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A jury in Oakland, California, has ruled that three American International Group Inc. units must pay a more than $55 million award, including $46 million in punitive damages, to a valve and piping manufacturer in a products liability coverage dispute.
The Alameda County Superior Court jury ruled Wednesday after a six-week trial that the AIG units should pay Easton, Pennsylvania-based Victaulic Co. $46 million in punitive damages and $9.3 million in compensation for breach of contract and bad faith, according to a statement issued by Victaulic's law firm, Pillsbury, Winthrop Shaw Pittman L.L.P.
Pillsbury said in its statement that the case, Victaulic Co. vs. America Home Assurance Co. et al., involves more than 10 years of commercial general liability insurance that the three AIG companies — American Home Assurance Co., National Union Fire Insurance Co. and Insurance Co. of the State of Pennsylvania — issued to Victaulic from 2001 to 2012.
According to a court document in the case, the dispute is over defense and indemnity coverage for nine underlying actions brought against Victaulic in California, Colorado, Oregon, Washington, Massachusetts and West Virginia.
Plaintiffs in these cases have charged Victaulic with negligence and products liability for property damage allegedly resulting from Victaulic's products, according to the court document.
An issue in the litigation between AIG and Vicatulic has been whether the damage involved is an occurrence under the relevant insurance policies.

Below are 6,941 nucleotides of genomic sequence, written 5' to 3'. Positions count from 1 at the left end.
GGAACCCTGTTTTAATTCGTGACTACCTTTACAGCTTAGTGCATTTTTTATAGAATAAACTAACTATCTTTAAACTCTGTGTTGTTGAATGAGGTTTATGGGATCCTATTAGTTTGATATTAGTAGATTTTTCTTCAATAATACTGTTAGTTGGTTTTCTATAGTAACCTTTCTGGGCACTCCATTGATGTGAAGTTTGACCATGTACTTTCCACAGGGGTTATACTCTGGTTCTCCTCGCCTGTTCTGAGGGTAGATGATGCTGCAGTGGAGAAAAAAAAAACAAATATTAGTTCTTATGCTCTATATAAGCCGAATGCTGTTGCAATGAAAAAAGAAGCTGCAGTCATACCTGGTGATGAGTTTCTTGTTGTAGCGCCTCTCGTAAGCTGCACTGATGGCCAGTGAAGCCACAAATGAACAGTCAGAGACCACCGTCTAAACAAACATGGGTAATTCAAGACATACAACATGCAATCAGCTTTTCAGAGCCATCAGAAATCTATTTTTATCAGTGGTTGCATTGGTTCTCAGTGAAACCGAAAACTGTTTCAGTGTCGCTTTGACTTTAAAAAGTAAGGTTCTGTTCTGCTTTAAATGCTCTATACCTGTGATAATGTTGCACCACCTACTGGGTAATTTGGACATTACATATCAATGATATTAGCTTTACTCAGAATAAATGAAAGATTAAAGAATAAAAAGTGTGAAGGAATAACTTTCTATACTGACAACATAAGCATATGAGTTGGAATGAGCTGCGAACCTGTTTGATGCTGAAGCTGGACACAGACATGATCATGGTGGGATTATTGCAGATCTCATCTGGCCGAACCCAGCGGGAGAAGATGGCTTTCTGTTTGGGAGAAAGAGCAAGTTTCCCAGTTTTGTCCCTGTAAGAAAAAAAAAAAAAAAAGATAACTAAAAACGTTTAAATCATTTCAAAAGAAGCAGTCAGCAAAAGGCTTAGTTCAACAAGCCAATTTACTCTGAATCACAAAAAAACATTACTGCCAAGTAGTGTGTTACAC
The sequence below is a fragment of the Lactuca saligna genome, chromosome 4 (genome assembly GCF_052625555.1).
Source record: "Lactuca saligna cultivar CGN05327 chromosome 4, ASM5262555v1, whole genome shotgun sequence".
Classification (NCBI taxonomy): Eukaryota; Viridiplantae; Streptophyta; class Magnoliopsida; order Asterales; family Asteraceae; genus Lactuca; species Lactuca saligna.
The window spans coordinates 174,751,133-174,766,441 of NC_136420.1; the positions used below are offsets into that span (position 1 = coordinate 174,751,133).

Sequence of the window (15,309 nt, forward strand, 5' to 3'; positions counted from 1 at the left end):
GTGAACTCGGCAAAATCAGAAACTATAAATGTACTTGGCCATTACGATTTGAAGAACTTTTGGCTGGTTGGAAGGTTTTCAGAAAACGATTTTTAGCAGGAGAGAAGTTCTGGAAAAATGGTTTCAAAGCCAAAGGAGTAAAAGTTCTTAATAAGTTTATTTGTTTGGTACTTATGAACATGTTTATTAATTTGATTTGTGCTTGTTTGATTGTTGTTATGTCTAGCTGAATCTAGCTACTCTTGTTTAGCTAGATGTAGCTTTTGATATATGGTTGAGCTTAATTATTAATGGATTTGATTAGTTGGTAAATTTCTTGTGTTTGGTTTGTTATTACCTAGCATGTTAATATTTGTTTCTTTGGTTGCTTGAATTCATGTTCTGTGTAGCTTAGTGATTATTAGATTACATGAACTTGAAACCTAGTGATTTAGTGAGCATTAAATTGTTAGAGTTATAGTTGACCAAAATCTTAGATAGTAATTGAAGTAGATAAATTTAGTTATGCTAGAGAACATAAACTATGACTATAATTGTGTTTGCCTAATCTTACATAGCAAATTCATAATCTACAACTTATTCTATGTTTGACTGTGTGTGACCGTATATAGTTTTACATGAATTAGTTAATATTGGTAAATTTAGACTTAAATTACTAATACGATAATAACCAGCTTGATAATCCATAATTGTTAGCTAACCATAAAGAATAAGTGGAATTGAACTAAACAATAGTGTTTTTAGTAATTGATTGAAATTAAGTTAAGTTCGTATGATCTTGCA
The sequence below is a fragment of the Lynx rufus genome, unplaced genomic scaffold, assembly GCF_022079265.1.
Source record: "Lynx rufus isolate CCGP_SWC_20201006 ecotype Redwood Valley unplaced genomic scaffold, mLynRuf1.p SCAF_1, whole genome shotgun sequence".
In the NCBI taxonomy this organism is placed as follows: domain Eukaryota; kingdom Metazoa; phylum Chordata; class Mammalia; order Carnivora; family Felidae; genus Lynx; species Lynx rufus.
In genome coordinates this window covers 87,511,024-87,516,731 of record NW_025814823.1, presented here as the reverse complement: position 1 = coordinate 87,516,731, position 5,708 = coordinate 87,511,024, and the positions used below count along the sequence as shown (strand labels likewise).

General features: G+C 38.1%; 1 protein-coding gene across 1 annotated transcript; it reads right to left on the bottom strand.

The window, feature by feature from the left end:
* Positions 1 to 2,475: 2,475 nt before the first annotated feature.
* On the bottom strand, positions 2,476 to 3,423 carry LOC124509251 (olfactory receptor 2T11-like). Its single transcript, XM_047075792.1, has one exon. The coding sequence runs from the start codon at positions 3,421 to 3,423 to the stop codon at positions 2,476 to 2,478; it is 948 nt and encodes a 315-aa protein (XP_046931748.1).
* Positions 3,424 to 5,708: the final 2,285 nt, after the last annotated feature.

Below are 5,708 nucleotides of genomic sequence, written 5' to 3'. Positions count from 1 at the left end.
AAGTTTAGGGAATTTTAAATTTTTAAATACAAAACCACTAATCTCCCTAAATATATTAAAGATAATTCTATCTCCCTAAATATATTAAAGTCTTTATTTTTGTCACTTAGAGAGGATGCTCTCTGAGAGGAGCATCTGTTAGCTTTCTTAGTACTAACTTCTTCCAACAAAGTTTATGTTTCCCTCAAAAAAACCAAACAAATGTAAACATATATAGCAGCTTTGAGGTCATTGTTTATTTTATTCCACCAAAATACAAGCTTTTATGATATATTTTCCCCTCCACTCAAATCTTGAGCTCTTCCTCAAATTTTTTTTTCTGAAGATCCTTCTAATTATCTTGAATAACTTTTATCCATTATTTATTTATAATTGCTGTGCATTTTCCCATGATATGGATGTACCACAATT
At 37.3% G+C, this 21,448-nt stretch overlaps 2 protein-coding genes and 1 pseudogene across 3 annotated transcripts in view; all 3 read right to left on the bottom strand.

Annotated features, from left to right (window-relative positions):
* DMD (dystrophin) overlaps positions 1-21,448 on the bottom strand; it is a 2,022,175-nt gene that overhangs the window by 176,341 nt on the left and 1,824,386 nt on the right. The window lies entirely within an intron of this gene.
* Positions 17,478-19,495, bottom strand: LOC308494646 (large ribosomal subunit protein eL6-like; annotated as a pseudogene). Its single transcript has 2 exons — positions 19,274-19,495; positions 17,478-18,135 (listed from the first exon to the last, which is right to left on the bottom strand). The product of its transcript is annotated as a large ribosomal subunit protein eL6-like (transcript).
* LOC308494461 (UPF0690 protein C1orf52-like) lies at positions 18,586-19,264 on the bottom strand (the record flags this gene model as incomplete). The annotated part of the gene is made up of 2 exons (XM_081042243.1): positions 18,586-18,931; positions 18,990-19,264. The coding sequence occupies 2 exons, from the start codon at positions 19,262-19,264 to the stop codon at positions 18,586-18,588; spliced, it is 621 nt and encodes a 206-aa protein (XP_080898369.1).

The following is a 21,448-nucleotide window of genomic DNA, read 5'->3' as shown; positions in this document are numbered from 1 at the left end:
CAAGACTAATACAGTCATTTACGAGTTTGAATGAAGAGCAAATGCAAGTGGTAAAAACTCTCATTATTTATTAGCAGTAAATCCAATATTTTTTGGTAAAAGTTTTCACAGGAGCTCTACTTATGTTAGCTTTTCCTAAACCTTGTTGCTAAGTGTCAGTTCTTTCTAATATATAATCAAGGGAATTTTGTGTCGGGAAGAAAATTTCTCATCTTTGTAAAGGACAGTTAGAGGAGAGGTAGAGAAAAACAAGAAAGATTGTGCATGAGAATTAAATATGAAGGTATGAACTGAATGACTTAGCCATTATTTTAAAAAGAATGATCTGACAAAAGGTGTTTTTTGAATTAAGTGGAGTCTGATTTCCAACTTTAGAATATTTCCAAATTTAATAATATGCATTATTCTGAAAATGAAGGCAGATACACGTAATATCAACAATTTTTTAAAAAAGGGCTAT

Pillsbury said in its statement that AIG first initiated the litigation against Victaulic in Pennsylvania in 2012.
Mark Van De Voorde, Victaulic's chief legal and administrative officer, said in the statement, “This matter is critically important to Victaulic. AIG was, in our view, seeking to take back years of insurance it wrote to Victaulic.”
Lead lawyer Joseph D. Jean, a New York-based Pillsbury partner, said in the statement, “We are happy to have proven to the jury not only that AIG breached their contracts, but that they did so in bad faith, and that their conduct warranted punitive damages. This decisive outcome demonstrates that significant punitive damages are attainable even in complex commercial litigation.”
AIG said in a statement that it “respectfully but strongly disagrees with the verdict and is exploring all of its options. We maintain that we handled our customer's claims properly and did not engage in bad faith.”
Flooring retailer Lumber Liquidators Inc., which faces more than 100 lawsuits for allegedly selling Chinese-manufactured laminated flooring that contained unsafe levels of formaldehyde, has filed suit against several of its insurers for their alleged refusal to defend and indemnify the company.